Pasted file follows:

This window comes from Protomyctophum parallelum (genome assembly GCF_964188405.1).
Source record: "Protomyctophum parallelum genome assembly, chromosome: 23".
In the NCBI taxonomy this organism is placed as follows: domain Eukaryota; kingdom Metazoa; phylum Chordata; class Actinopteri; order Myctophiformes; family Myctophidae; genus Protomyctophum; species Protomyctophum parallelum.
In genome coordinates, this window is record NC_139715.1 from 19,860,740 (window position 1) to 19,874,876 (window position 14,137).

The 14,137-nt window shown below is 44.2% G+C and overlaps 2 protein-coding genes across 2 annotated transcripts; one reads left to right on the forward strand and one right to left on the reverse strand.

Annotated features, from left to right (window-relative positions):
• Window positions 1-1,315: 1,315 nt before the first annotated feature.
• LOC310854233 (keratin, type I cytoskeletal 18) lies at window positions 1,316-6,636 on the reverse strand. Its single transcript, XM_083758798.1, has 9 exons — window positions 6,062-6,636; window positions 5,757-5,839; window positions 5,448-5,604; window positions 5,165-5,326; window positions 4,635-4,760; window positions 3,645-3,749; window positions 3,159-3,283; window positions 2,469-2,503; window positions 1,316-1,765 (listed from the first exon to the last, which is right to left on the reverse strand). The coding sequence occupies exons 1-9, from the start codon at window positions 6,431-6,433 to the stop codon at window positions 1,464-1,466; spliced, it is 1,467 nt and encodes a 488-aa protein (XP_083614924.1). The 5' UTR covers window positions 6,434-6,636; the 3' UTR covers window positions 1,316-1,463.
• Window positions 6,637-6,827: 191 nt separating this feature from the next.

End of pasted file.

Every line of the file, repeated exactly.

This window comes from Protomyctophum parallelum (genome assembly GCF_964188405.1).
Source record: "Protomyctophum parallelum genome assembly, chromosome: 23".
In the NCBI taxonomy this organism is placed as follows: domain Eukaryota; kingdom Metazoa; phylum Chordata; class Actinopteri; order Myctophiformes; family Myctophidae; genus Protomyctophum; species Protomyctophum parallelum.
In genome coordinates, this window is record NC_139715.1 from 19,860,740 (window position 1) to 19,874,876 (window position 14,137).

The 14,137-nt window shown below is 44.2% G+C and overlaps 2 protein-coding genes across 2 annotated transcripts; one reads left to right on the forward strand and one right to left on the reverse strand.

Annotated features, from left to right (window-relative positions):
• Window positions 1-1,315: 1,315 nt before the first annotated feature.
• LOC310854233 (keratin, type I cytoskeletal 18) lies at window positions 1,316-6,636 on the reverse strand. Its single transcript, XM_083758798.1, has 9 exons — window positions 6,062-6,636; window positions 5,757-5,839; window positions 5,448-5,604; window positions 5,165-5,326; window positions 4,635-4,760; window positions 3,645-3,749; window positions 3,159-3,283; window positions 2,469-2,503; window positions 1,316-1,765 (listed from the first exon to the last, which is right to left on the reverse strand). The coding sequence occupies exons 1-9, from the start codon at window positions 6,431-6,433 to the stop codon at window positions 1,464-1,466; spliced, it is 1,467 nt and encodes a 488-aa protein (XP_083614924.1). The 5' UTR covers window positions 6,434-6,636; the 3' UTR covers window positions 1,316-1,463.
• Window positions 6,637-6,827: 191 nt separating this feature from the next.